Sion Simon: I oppose ban on sitting MPs becoming mayors (but they should pay for by-elections)
Labour mayoral hopeful Sion Simon has insisted that sitting MPs Liam Byrne and Gisela Stuart should be allowed to put themselves forward as rival potential candidates - but perhaps they should be asked to pay the costs of any by-election in their constituencies.
The full text of Mr Simon's comments, in an article written by him and published in today's Birmingham Post, is below.
Mr Simon is the former MP for Birmingham Erdington who stood down before the last election to concentrate on his campaign to become Birmingham's first directly-elected mayor. His first hurdle - if the city does vote yes to creating a mayor, in the referendum on May 3 - is to win the Labour nomination against rivals Liam Byrne and Gisela Stuart, who are the sitting MPs for Birmingham Hodge Hill and Birmingham Edgbaston respectively.
The battle appeared to be won when it emerged some senior Labour figures, reportedly including Harriet Harman, the Deputy Leader, were calling for sitting MPs to be banned from standing as mayors or police commissioners.
Labour's National Executive Committee has already ruled that any MP selected as a mayoral or police commissioner candidate must quit the Commons before the mayor and police elections on November 15.
Ms Harman's fear is apparently that Labour could face expensive by-elections across the country. And after the loss of Bradford West to George Galloway last month, the party is in no mood to fight any by-elections it doesn't have to - and can't afford.
In practice, this would leave Birmingham Labour activists with a shortlist of one person, Sion Simon, when they came to choose a mayoral candidate.
The difficulty for Sion is that this looks suspiciously like he is stitching the whole thing up, even if the reality is different. It also looks bad - however unfairly - for his friend and supporter Tom Watson, Labour's Deputy Chair, who critics accuse of trying to fix the selection process behind the scenes.
So Sion has acted to make it clear that he does want a contest, and opposes any ban on Mr Byrne and Ms Stuart seeking the Labour nomination.
He also suggests, however, that they could be asked to pay substantial sums of money if selected, to compensate taxpayers and the Labour Party for the cost of holding a by-election.
Here is Sion Simon's article as published in today's Birmingham Post:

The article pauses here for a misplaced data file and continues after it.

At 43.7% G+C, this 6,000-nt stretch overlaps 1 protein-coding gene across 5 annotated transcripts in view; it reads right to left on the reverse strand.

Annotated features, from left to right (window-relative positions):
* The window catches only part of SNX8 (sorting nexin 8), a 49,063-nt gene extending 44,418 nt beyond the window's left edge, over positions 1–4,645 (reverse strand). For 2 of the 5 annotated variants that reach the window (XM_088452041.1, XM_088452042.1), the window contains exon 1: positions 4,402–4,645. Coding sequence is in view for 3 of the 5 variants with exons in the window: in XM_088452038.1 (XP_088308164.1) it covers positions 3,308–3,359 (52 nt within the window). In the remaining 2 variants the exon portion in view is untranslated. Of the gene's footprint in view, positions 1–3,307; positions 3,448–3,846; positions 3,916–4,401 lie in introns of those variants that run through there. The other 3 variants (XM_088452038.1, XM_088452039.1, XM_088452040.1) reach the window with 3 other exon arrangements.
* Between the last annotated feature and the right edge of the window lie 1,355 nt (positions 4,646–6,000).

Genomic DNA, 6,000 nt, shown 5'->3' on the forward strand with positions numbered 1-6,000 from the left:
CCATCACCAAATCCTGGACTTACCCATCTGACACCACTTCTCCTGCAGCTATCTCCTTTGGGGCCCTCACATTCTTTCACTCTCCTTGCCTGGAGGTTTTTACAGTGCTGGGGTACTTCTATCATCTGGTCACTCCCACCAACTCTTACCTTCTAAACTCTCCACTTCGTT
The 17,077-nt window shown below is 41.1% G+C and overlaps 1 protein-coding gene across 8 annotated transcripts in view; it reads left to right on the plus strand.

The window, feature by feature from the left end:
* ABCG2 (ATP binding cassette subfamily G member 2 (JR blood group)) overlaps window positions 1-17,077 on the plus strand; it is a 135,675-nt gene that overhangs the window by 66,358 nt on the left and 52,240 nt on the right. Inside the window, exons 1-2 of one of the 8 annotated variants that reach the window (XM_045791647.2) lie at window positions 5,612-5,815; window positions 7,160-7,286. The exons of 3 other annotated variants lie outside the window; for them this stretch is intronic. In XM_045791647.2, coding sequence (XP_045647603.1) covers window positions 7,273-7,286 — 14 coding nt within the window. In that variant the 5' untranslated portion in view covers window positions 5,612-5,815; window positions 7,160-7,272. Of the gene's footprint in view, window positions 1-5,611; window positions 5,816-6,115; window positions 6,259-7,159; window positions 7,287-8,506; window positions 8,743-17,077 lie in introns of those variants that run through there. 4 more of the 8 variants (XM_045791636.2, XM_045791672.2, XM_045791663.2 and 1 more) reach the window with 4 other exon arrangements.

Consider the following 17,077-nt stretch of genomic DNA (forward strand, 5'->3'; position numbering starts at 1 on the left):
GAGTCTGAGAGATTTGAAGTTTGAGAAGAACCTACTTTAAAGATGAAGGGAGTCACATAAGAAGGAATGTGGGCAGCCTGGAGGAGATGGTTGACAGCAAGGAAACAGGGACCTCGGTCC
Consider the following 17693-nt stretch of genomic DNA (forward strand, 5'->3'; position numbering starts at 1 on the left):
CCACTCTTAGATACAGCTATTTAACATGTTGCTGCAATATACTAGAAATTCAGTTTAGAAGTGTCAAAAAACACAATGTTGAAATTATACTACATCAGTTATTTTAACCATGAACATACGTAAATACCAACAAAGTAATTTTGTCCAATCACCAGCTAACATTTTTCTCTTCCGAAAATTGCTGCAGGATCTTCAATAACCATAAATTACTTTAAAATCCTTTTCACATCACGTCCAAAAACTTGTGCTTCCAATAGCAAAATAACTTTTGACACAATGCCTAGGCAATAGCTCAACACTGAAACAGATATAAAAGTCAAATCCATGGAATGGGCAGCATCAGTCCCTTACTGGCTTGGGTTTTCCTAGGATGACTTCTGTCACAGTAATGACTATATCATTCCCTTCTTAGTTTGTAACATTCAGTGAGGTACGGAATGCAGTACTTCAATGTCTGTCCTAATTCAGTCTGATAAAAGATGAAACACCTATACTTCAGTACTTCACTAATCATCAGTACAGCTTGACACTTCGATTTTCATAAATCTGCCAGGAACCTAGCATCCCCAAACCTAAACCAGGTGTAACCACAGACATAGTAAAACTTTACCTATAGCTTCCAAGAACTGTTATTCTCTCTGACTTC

I announced in February 2010 that I was resigning as a Government Minister and would be stepping down as MP for Erdington at the General Election, in order to campaign for an elected Mayor for Birmingham.
At the time, people were shocked. They couldn't believe I would give up a safe Labour seat and a Ministerial career in order to do seek a job that might never exist.
Two years and two months later, there are three former Ministers vying just to be the Labour candidate.
This is unprecedented in British history. It is indicative of a huge shift in the structure and location of power in England which will happen, gradually, over the next decade. The move to elected Mayors needs to be understood as only the beginning of a process the final scale of which will be bigger than the initial bang.
Such has become the potential stampede since my announcement that there is now a prospect of perhaps a dozen by-elections. In Birmingham alone, the other two potential Labour candidates (Gisela Stuart and Liam Byrne) are sitting MPs. If either were selected, it would cause a by-election.
By-elections can cost hundreds of thousands of pounds and are a huge diversion of party activist and staff time and energy. So the prospect of a dozen all over the country is making Labour high command nervous. Talk has been widely reported of disbarring sitting MPs from standing.
Which is what should have been done in the first place. I stood down from Parliament because I didn't want to cause the party the expense and uncertainty of a by-election, and because I would not break the bond of trust with people who elected me to serve a full term. I also thought it quite likely that the party, for those reasons, would rule sitting MPs ineligible for the Labour nomination.
But they didn't, and now it is too late. If Labour MPs were now prevented, only a few weeks before the selection process begins, from seeking Mayoral nominations, our enemies would use it against us. And we would deprive ourselves of some good candidates.
Sitting Labour MPs should now be allowed to stand. They should sign undertakings to abide by the result and not to run as independents if they lose, and perhaps also to repay to the Labour party and the Exchequer the cost of their by-elections if they win.
But they should be allowed to stand. Bring it on.